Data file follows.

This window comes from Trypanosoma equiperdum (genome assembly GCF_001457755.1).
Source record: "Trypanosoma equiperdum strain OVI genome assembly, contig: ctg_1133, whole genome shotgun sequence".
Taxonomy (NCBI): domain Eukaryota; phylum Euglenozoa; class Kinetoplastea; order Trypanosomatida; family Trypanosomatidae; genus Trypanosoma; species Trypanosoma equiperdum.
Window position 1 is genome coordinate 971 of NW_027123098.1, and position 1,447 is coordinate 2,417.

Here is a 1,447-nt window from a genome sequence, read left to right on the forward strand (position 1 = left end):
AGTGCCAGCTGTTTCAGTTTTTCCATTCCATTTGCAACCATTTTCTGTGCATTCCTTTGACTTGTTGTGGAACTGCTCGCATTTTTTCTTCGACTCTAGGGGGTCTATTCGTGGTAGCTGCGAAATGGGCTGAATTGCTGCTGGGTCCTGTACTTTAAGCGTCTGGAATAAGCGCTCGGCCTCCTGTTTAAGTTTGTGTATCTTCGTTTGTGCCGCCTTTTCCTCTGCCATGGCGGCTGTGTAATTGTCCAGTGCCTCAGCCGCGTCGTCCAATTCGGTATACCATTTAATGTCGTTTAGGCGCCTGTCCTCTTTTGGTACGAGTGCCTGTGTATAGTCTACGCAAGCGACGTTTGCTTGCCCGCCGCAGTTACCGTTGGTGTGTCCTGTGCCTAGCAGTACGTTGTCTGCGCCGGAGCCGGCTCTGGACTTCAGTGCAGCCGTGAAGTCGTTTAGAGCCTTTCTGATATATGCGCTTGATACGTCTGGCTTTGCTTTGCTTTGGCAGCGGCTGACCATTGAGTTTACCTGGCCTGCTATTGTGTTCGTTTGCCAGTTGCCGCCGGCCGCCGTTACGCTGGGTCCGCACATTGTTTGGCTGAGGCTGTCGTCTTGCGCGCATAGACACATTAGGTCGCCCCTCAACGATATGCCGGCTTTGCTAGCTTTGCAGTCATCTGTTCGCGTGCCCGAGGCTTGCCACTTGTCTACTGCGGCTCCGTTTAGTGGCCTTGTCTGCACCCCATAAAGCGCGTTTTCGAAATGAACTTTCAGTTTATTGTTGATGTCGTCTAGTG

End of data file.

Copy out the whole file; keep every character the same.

This window comes from Trypanosoma equiperdum (genome assembly GCF_001457755.1).
Source record: "Trypanosoma equiperdum strain OVI genome assembly, contig: ctg_1133, whole genome shotgun sequence".
Taxonomy (NCBI): domain Eukaryota; phylum Euglenozoa; class Kinetoplastea; order Trypanosomatida; family Trypanosomatidae; genus Trypanosoma; species Trypanosoma equiperdum.
Window position 1 is genome coordinate 971 of NW_027123098.1, and position 1,447 is coordinate 2,417.

Here is a 1,447-nt window from a genome sequence, read left to right on the forward strand (position 1 = left end):
AGTGCCAGCTGTTTCAGTTTTTCCATTCCATTTGCAACCATTTTCTGTGCATTCCTTTGACTTGTTGTGGAACTGCTCGCATTTTTTCTTCGACTCTAGGGGGTCTATTCGTGGTAGCTGCGAAATGGGCTGAATTGCTGCTGGGTCCTGTACTTTAAGCGTCTGGAATAAGCGCTCGGCCTCCTGTTTAAGTTTGTGTATCTTCGTTTGTGCCGCCTTTTCCTCTGCCATGGCGGCTGTGTAATTGTCCAGTGCCTCAGCCGCGTCGTCCAATTCGGTATACCATTTAATGTCGTTTAGGCGCCTGTCCTCTTTTGGTACGAGTGCCTGTGTATAGTCTACGCAAGCGACGTTTGCTTGCCCGCCGCAGTTACCGTTGGTGTGTCCTGTGCCTAGCAGTACGTTGTCTGCGCCGGAGCCGGCTCTGGACTTCAGTGCAGCCGTGAAGTCGTTTAGAGCCTTTCTGATATATGCGCTTGATACGTCTGGCTTTGCTTTGCTTTGGCAGCGGCTGACCATTGAGTTTACCTGGCCTGCTATTGTGTTCGTTTGCCAGTTGCCGCCGGCCGCCGTTACGCTGGGTCCGCACATTGTTTGGCTGAGGCTGTCGTCTTGCGCGCATAGACACATTAGGTCGCCCCTCAACGATATGCCGGCTTTGCTAGCTTTGCAGTCATCTGTTCGCGTGCCCGAGGCTTGCCACTTGTCTACTGCGGCTCCGTTTAGTGGCCTTGTCTGCACCCCATAAAGCGCGTTTTCGAAATGAACTTTCAGTTTATTGTTGATGTCGTCTAGTG